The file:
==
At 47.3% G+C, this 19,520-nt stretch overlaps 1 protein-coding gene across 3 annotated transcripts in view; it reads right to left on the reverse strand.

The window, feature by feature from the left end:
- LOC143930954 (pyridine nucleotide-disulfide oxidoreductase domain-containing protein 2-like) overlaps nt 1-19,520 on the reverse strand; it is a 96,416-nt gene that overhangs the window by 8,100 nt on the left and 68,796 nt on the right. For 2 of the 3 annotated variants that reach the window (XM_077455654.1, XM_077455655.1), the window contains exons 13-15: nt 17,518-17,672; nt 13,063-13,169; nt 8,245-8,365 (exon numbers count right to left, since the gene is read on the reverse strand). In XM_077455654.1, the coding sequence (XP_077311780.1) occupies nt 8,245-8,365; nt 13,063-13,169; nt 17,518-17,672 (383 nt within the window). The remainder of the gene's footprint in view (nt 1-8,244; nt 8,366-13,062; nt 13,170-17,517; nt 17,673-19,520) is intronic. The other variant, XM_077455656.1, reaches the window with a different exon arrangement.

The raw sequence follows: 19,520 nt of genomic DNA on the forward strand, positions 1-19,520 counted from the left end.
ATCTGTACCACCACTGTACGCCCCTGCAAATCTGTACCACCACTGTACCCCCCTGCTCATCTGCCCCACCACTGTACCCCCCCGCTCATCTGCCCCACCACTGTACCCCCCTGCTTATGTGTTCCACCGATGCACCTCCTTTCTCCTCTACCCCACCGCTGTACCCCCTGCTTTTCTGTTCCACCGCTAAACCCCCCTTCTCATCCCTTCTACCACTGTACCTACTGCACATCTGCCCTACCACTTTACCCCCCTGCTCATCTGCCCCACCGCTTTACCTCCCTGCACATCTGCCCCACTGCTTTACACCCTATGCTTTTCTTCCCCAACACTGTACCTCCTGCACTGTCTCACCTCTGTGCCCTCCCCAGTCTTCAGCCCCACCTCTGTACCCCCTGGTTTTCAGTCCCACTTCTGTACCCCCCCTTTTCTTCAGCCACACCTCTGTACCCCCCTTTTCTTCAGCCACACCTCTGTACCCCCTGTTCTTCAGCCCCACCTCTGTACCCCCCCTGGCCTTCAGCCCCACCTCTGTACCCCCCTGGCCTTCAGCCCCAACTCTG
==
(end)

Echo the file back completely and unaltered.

At 47.3% G+C, this 19,520-nt stretch overlaps 1 protein-coding gene across 3 annotated transcripts in view; it reads right to left on the reverse strand.

The window, feature by feature from the left end:
- LOC143930954 (pyridine nucleotide-disulfide oxidoreductase domain-containing protein 2-like) overlaps nt 1-19,520 on the reverse strand; it is a 96,416-nt gene that overhangs the window by 8,100 nt on the left and 68,796 nt on the right. For 2 of the 3 annotated variants that reach the window (XM_077455654.1, XM_077455655.1), the window contains exons 13-15: nt 17,518-17,672; nt 13,063-13,169; nt 8,245-8,365 (exon numbers count right to left, since the gene is read on the reverse strand). In XM_077455654.1, the coding sequence (XP_077311780.1) occupies nt 8,245-8,365; nt 13,063-13,169; nt 17,518-17,672 (383 nt within the window). The remainder of the gene's footprint in view (nt 1-8,244; nt 8,366-13,062; nt 13,170-17,517; nt 17,673-19,520) is intronic. The other variant, XM_077455656.1, reaches the window with a different exon arrangement.

The raw sequence follows: 19,520 nt of genomic DNA on the forward strand, positions 1-19,520 counted from the left end.
ATCTGTACCACCACTGTACGCCCCTGCAAATCTGTACCACCACTGTACCCCCCTGCTCATCTGCCCCACCACTGTACCCCCCCGCTCATCTGCCCCACCACTGTACCCCCCTGCTTATGTGTTCCACCGATGCACCTCCTTTCTCCTCTACCCCACCGCTGTACCCCCTGCTTTTCTGTTCCACCGCTAAACCCCCCTTCTCATCCCTTCTACCACTGTACCTACTGCACATCTGCCCTACCACTTTACCCCCCTGCTCATCTGCCCCACCGCTTTACCTCCCTGCACATCTGCCCCACTGCTTTACACCCTATGCTTTTCTTCCCCAACACTGTACCTCCTGCACTGTCTCACCTCTGTGCCCTCCCCAGTCTTCAGCCCCACCTCTGTACCCCCTGGTTTTCAGTCCCACTTCTGTACCCCCCCTTTTCTTCAGCCACACCTCTGTACCCCCCTTTTCTTCAGCCACACCTCTGTACCCCCTGTTCTTCAGCCCCACCTCTGTACCCCCCCTGGCCTTCAGCCCCACCTCTGTACCCCCCTGGCCTTCAGCCCCAACTCTG